In a Saturday news conference meant to save not just his political career but his reputation and social standing, Virginia Gov. Ralph Northam, a Democrat, spoke for more than 40 minutes about a racist image that appeared on his 1984 medical school yearbook page. He also admitted to darkening his face to portray Michael Jackson in a 1980s dance contest.
But at no point, ever, did Northam describe himself as a reformed racist or his own decision to engage in what he at one point called “face painting” as racist. Nor did he speak to the myriad ways in which racism infects American life in the present.
Northam, experts say, stuck to the now usual script for white Americans facing allegations of racism: Deny despite glaring evidence, and evade any mention of harm experienced by others. Instead, speak about the entire incident as a difficult personal experience to navigate, an opportunity for personal growth or, when necessary, a bit of both. And above all, insist that you are not a racist, and have never said or done anything racist.
“We like to think the racists are older, Southern, usually undereducated people who hold overt traditionally racist views and do things like freely use the N-word, or wear blackface,” said Eduardo Bonilla-Silva, a Duke University professor of sociology and author of “Racism Without Racists.”
“And by that standard, most whites are free of racism,” Bonilla-Silva continued. “So, this means that most people, specifically white people, are free to join the chorus, to call for Northam to resign.”
Bonilla-Silva believes that Northam should resign — a position shared by the Congressional Black Caucus, the Virginia Legislative Black Caucus, Former Virginia Gov. Douglas Wilder (a fellow Democrat), NAACP President Derrick Johnson and many others. But focusing only on the question of Northam’s political future avoids a real examination of the many forms racism takes and the reforms necessary to end it, Bonilla-Silva said.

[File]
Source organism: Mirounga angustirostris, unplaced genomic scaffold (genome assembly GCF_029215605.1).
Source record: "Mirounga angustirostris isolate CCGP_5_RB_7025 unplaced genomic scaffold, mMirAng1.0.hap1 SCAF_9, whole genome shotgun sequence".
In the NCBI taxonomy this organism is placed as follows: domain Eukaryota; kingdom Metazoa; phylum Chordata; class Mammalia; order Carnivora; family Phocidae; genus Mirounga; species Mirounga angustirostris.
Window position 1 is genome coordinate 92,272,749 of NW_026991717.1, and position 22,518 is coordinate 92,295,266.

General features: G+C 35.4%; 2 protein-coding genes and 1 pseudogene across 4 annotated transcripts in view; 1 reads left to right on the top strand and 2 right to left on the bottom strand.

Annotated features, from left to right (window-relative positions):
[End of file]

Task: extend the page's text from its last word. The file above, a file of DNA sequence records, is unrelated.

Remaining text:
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“The problem is that racism is fundamental in the contemporary American landscape, fundamental and widespread but perhaps more subtle than the N-word and blackface,” he said. “It is not about a few bad apples, but the rotting tree.”
Angelique M. Davis, associate professor of political science and director of global African studies at Seattle University, also thinks Northam should resign. She found Northam’s apology unsatisfactory, particularly his claim that he had no knowledge that the picture had appeared on his yearbook page.
Davis, who has researched apologies, sees Northam’s mea culpa as a form of “racial gaslighting,” which she defines as denying, downplaying and reassigning blame in any discussion of racism. When most effective, it can shut down conversations about injustice and recast transgressors as victims.
“It was just all about him rather than those who are harmed by his actions,” Davis said. “It is a demonstration of white fragility. It’s ‘I can’t bear to be called a racist,’ when you actually did something racist.”
Racial gaslighting is common when white Americans — particularly politicians — make race-based apologies, Davis said.
For Americans trying to respond more effectively to racism, Bonilla-Silva suggested a thought exercise. When Northam donned blackface for the dance contest, there were people around him who said nothing. There was someone — Eastern Virginia Medical School says it was other students — who saw the medical school yearbook before publication and thought, that’s fine. (In fact, there were other examples of blackface in the yearbook beyond the one on Northam’s page.)
“We have the killing-me-softly version of racism, which still produces death,” Bonilla-Silva said.
But rather than addressing these systemic issues head-on, Americans prefer to handle limited racial crises, like the question of Northam’s future. And even these crises are subject to partisan whims. The conservative outlet that surfaced Northam’s yearbook page, Big League Politics, has written little about President Donald Trump’s statistically unsupported comments on immigrants and crime.
“The governor may be forced to resign,” Bonilla-Silva said. “Then we will put away race for three days until Trump says something and we will be like, ‘Can you believe that?’ In the post-civil rights era it is easy to have these racial fires and then we put them away. But the fires exist because the tinder exists all over the place.”
Janell Ross is a reporter for NBC BLK who writes about race, politics and social issues.